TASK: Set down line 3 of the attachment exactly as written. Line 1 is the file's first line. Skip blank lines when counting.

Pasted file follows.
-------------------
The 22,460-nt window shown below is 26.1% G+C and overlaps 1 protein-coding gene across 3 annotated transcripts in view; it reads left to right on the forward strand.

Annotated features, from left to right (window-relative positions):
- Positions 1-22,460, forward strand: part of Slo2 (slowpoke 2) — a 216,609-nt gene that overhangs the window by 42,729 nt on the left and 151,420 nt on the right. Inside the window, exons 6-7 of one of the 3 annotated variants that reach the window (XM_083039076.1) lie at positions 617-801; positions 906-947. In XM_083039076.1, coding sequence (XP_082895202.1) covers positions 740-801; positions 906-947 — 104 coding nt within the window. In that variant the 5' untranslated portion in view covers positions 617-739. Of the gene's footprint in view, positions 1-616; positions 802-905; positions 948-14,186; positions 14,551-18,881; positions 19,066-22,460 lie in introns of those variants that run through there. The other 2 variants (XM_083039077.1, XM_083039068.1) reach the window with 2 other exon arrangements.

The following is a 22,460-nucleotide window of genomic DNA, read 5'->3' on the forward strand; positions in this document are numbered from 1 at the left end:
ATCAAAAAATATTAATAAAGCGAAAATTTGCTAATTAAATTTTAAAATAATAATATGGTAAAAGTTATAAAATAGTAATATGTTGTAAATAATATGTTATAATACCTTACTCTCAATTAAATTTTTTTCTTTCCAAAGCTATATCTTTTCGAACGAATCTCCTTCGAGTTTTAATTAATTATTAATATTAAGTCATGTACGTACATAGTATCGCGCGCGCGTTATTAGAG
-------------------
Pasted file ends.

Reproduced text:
- Positions 1-22,460, forward strand: part of Slo2 (slowpoke 2) — a 216,609-nt gene that overhangs the window by 42,729 nt on the left and 151,420 nt on the right. Inside the window, exons 6-7 of one of the 3 annotated variants that reach the window (XM_083039076.1) lie at positions 617-801; positions 906-947. In XM_083039076.1, coding sequence (XP_082895202.1) covers positions 740-801; positions 906-947 — 104 coding nt within the window. In that variant the 5' untranslated portion in view covers positions 617-739. Of the gene's footprint in view, positions 1-616; positions 802-905; positions 948-14,186; positions 14,551-18,881; positions 19,066-22,460 lie in introns of those variants that run through there. The other 2 variants (XM_083039077.1, XM_083039068.1) reach the window with 2 other exon arrangements.